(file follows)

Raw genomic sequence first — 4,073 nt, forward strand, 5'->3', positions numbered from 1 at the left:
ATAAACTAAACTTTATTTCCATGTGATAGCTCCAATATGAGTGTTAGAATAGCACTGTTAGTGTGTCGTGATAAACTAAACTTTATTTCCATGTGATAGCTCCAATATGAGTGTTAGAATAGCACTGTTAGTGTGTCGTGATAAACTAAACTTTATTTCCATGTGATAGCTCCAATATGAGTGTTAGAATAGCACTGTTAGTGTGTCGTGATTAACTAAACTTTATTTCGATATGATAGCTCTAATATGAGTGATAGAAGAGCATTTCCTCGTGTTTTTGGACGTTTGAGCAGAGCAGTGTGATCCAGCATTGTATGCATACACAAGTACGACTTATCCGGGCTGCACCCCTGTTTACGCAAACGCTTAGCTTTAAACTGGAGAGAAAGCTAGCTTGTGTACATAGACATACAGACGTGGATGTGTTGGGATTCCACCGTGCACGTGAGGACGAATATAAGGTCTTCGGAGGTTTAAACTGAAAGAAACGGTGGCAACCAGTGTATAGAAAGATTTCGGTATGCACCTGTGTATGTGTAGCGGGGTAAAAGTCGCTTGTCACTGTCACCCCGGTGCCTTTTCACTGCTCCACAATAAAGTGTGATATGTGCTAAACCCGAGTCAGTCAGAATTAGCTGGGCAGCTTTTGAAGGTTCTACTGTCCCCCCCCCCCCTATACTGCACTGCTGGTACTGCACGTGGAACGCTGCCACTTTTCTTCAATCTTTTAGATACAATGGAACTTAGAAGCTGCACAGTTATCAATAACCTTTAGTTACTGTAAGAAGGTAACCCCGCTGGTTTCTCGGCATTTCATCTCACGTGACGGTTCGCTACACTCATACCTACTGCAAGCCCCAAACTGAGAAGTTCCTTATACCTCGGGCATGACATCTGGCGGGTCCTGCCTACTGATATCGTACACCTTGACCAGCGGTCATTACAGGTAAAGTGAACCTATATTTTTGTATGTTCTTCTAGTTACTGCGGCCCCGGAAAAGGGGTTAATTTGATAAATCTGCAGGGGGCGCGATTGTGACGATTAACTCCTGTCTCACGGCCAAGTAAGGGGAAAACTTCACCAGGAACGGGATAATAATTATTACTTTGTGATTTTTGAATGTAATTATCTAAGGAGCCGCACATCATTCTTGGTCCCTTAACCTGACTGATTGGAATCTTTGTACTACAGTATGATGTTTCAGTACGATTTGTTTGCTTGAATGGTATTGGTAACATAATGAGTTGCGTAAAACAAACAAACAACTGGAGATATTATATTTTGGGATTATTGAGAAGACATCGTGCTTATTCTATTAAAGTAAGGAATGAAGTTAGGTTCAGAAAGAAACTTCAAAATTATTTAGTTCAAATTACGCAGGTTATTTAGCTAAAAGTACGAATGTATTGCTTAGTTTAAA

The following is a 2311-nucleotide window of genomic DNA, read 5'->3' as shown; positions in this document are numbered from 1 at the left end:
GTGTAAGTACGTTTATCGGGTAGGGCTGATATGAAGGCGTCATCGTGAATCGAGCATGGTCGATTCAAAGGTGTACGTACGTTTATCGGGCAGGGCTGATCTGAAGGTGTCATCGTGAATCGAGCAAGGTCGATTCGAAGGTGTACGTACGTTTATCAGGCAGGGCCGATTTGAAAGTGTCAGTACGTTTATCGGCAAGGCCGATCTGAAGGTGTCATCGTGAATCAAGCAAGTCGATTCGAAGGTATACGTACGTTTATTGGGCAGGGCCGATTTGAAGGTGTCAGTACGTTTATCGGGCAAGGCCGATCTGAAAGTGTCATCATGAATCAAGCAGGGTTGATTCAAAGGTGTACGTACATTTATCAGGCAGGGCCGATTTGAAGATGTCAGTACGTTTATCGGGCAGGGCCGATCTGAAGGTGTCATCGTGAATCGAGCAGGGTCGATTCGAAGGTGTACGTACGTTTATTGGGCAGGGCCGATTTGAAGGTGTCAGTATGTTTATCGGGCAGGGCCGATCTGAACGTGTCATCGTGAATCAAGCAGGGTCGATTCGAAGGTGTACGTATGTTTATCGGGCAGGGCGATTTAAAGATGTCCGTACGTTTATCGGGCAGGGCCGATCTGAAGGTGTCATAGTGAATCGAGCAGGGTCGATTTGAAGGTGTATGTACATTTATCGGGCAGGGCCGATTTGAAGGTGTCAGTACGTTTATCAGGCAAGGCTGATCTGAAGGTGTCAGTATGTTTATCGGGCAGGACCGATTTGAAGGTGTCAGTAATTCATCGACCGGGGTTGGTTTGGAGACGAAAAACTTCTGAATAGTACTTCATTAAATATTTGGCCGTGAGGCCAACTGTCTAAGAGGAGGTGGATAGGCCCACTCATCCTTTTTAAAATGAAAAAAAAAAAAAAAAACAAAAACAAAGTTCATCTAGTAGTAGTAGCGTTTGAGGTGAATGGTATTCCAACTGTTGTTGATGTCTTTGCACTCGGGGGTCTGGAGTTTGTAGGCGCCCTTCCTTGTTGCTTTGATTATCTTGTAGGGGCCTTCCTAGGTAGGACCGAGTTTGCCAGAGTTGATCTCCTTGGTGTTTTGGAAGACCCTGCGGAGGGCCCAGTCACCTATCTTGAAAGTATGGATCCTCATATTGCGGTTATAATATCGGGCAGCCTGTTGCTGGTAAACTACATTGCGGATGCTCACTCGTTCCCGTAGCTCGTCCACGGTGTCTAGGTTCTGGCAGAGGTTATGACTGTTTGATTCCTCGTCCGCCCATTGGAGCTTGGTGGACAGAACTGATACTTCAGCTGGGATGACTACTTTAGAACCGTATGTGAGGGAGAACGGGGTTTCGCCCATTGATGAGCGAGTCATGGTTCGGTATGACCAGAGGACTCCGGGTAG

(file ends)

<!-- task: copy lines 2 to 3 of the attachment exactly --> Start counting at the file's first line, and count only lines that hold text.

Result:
ATAAACTAAACTTTATTTCCATGTGATAGCTCCAATATGAGTGTTAGAATAGCACTGTTAGTGTGTCGTGATAAACTAAACTTTATTTCCATGTGATAGCTCCAATATGAGTGTTAGAATAGCACTGTTAGTGTGTCGTGATAAACTAAACTTTATTTCCATGTGATAGCTCCAATATGAGTGTTAGAATAGCACTGTTAGTGTGTCGTGATTAACTAAACTTTATTTCGATATGATAGCTCTAATATGAGTGATAGAAGAGCATTTCCTCGTGTTTTTGGACGTTTGAGCAGAGCAGTGTGATCCAGCATTGTATGCATACACAAGTACGACTTATCCGGGCTGCACCCCTGTTTACGCAAACGCTTAGCTTTAAACTGGAGAGAAAGCTAGCTTGTGTACATAGACATACAGACGTGGATGTGTTGGGATTCCACCGTGCACGTGAGGACGAATATAAGGTCTTCGGAGGTTTAAACTGAAAGAAACGGTGGCAACCAGTGTATAGAAAGATTTCGGTATGCACCTGTGTATGTGTAGCGGGGTAAAAGTCGCTTGTCACTGTCACCCCGGTGCCTTTTCACTGCTCCACAATAAAGTGTGATATGTGCTAAACCCGAGTCAGTCAGAATTAGCTGGGCAGCTTTTGAAGGTTCTACTGTCCCCCCCCCCCCTATACTGCACTGCTGGTACTGCACGTGGAACGCTGCCACTTTTCTTCAATCTTTTAGATACAATGGAACTTAGAAGCTGCACAGTTATCAATAACCTTTAGTTACTGTAAGAAGGTAACCCCGCTGGTTTCTCGGCATTTCATCTCACGTGACGGTTCGCTACACTCATACCTACTGCAAGCCCCAAACTGAGAAGTTCCTTATACCTCGGGCATGACATCTGGCGGGTCCTGCCTACTGATATCGTACACCTTGACCAGCGGTCATTACAGGTAAAGTGAACCTATATTTTTGTATGTTCTTCTAGTTACTGCGGCCCCGGAAAAGGGGTTAATTTGATAAATCTGCAGGGGGCGCGATTGTGACGATTAACTCCTGTCTCACGGCCAAGTAAGGGGAAAACTTCACCAGGAACGGGATAATAATTATTACTTTGTGATTTTTGAATGTAATTATCTAAGGAGCCGCACATCATTCTTGGTCCCTTAACCTGACTGATTGGAATCTTTGTACTACAGTATGATGTTTCAGTACGATTTGTTTGCTTGAATGGTATTGGTAACATAATGAGTTGCGTAAAACAAACAAACAACTGGAGATATTATATTTTGGGATTATTGAGAAGACATCGTGCTTATTCTATTAAAGTAAGGAATGAAGTTAGGTTCAGAAAGAAACTTCAAAATTATTTAGTTCAAATTACGCAGGTTATTTAGCTAAAAGTACGAATGTATTGCTTAGTTTAAA

The following is a 2311-nucleotide window of genomic DNA, read 5'->3' as shown; positions in this document are numbered from 1 at the left end: